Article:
Mick Mercer's 2002 release 21st Century Goth explores the modern state of the goth scene around the world, including South America, Japan, and mainland Asia. His previous 1997 release, Hex Files: The Goth Bible similarly took an international look at the subculture.

Visual art influences

The Belgian photographer Viona Ielegems at Wave-Gotik-Treffen in 2005

The gothic subculture has influenced different artists—not only musicians—but also painters and photographers. In particular their work is based on mystic, morbid and romantic motifs. In photography and painting the spectrum varies from erotic artwork to romantic images of vampires or ghosts. To be present is a marked preference for dark colours and sentiments, similar to gothic fiction, Pre-Raphaelites or Art Nouveau. In the Fine Art field, Anne Sudworth is a well-known artist with her dark, nocturnal works and strong gothic imagery.

Other contemporary graphic artists with this esthetics are Gerald Brom, Luis Royo, Dave McKean, Trevor Brown, Victoria Francés as well as the American comic artist James O'Barr. H. R. Giger of Switzerland is one of the first graphic artists to make serious contributions to the gothic/industrial look of much of modern cinema with his work on the film "Alien" by Ridley Scott. The artwork of Polish surrealist painter Zdzisław Beksiński is often described as 'Gothic'.


Gothic Model Lady Amaranth

Gothic fashion is stereotyped as a dark, sometimes morbid, eroticized fashion and style of dress.[21] Typical gothic fashion includes dyed black hair, dark eyeliner, black fingernails, black period-styled clothing; goths may or may not have piercings. Styles are often borrowed from the Elizabethan, Victorian or medieval period and often express pagan, occult or other religious imagery.[22]

New York Times noted: "The costumes and ornaments are a glamorous cover for the genre's somber themes. In the world of Goth, nature itself lurks as a malign protagonist, causing flesh to rot, rivers to flood, monuments to crumble and women to turn into slatterns, their hair streaming and lipstick askew".[21]

Present-day Fashion designers, such as John Paul Gaultier,[21] Alexander McQueen and John Galliano, have also been described as practicing "Haute Goth".[3] Gothic fashion is often confused with Heavy Metal fashion and Emo fashion:[23] outsiders often mistake fans of heavy metal for goth, particularly those who wear black trench coats or wear "corpse paint" (a term associated with the black metal music scene).


The gothic fascination with the macabre has led uninformed people to question the psychological well-being of goths. The mass media has made reports that have influenced the public view that goths, or people associated with the subculture, are malicious or Satan-worshippers. There is no evidence that members of the goth subculture are any more or less violent, suicidal or otherwise malajusted.[24] Some individuals who have either identified themselves or been identified by others as goth have committed high profile violent crimes, including several school shootings. These incidents and their attribution to the goth scene have helped to propagate a wary perception of goth in the public eye.[22][25]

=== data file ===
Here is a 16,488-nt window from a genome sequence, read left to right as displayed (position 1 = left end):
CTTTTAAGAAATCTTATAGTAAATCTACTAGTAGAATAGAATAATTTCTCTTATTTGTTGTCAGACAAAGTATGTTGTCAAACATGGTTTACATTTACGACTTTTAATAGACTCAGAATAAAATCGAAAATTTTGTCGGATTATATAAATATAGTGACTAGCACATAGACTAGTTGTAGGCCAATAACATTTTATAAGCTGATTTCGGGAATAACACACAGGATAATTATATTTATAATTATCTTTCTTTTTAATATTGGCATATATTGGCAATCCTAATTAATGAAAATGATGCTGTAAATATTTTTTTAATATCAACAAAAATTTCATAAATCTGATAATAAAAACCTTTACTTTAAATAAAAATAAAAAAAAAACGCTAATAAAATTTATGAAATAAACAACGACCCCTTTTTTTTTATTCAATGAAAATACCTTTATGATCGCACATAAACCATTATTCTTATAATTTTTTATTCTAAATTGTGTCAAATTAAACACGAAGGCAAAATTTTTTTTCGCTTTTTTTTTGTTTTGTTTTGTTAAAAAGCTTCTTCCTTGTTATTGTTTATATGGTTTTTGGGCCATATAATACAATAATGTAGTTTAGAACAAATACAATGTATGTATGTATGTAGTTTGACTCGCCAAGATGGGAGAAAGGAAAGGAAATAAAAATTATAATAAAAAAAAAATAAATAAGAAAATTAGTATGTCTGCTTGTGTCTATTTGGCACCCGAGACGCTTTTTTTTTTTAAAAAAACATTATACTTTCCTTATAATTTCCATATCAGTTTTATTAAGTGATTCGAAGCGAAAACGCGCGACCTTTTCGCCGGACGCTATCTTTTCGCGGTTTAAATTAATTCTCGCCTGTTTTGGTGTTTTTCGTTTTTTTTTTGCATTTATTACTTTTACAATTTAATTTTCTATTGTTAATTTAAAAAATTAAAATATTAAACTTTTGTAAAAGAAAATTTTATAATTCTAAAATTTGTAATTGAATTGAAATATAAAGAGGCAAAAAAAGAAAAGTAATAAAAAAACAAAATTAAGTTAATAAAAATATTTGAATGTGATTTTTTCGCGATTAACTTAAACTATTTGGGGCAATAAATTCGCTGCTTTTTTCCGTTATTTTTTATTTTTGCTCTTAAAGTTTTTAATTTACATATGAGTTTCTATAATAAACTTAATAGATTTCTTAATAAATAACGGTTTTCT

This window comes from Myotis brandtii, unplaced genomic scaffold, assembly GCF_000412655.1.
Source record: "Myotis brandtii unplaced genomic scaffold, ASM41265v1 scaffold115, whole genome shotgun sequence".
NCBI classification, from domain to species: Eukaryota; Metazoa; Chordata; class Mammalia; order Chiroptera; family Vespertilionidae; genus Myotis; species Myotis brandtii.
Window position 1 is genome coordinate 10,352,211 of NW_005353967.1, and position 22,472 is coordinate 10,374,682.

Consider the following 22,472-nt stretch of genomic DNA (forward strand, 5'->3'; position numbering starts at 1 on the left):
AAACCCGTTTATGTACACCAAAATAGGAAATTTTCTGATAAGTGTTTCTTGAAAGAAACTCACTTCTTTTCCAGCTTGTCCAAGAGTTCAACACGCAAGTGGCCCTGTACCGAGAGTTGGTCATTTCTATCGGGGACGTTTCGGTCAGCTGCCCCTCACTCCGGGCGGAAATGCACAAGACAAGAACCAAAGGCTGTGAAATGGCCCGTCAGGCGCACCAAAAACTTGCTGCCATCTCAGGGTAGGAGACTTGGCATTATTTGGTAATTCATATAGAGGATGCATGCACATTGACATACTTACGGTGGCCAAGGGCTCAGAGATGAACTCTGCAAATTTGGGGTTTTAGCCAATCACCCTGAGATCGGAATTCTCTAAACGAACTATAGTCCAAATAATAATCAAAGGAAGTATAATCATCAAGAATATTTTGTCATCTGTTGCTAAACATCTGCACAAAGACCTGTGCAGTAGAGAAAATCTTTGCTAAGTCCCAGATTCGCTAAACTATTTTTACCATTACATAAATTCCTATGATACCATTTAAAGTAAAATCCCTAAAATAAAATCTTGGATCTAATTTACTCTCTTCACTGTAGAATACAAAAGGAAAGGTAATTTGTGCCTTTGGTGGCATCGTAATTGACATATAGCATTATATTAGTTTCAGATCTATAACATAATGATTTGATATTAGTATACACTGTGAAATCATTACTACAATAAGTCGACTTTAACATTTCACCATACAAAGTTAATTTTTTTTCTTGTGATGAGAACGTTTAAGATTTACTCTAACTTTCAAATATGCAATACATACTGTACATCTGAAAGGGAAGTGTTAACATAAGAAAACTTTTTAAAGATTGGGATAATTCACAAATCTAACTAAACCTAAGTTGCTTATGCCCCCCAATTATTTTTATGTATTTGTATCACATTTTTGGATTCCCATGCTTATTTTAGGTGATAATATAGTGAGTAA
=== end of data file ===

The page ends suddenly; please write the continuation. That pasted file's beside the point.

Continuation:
A compilation of three photos of Scott Dyleski, run on the cover of the San Francisco Chronicle. The picture on the right, of Dyleski in the ninth grade, which shows him in makeup and long hair, was criticized by his defense attorney as unfair and misleading, because by fall 2006 Dyleski's appearance had become more conservative and mainstream. The Dyleski trial sparked controversy over the goth scene.

Violence attributed to goths

Public concern with the goth subculture reached a high point in the fallout of the Columbine High School massacre that was carried out by two students, incorrectly associated with the goth subculture. This misreporting of the roots of the massacre caused a widespread public backlash against the North American goth scene. Investigators of the incident, five months later, stated that the killers, who held goth music in contempt, were not involved with the goth subculture.[26]

Other murders which are attributed to people suspected of being part of the goth culture include the Richardson family murders,[27][28] although such cases did not raise the same amount of media attention as the school shootings.

Violence against goths

In part because of public misunderstanding and ignorance surrounding gothic aesthetics, goths sometimes suffer prejudice, discrimination, and intolerance. As is the case with members of various other subcultures and alternative lifestyles, outsiders sometimes marginalize goths, either by intention or by accident.[29] Goths, like any other alternative sub-culture sometimes suffer intimidation, humiliation, and, in many cases, physical violence for their involvement with the subculture.[25]

On 11 August 2007, a couple walking through Stubbylee Park in Bacup, Lancashire, England were attacked by a group of teenagers because they were goths. Sophie Lancaster subsequently died from her injuries.[30] On 29 April 2008, two teens Ryan Herbert and Brendan Harris were convicted for the murder of Lancaster and given life sentences, three others were given lesser sentences for the assault on her boyfriend. In delivering the sentence the judge stated, "this was a hate crime against these completely harmless people targeted because their appearance was different to yours."[31][32] Judge Russell added that he "recognised it as a hate crime without Parliament having to tell him to do so and had included that view in his sentencing."[33]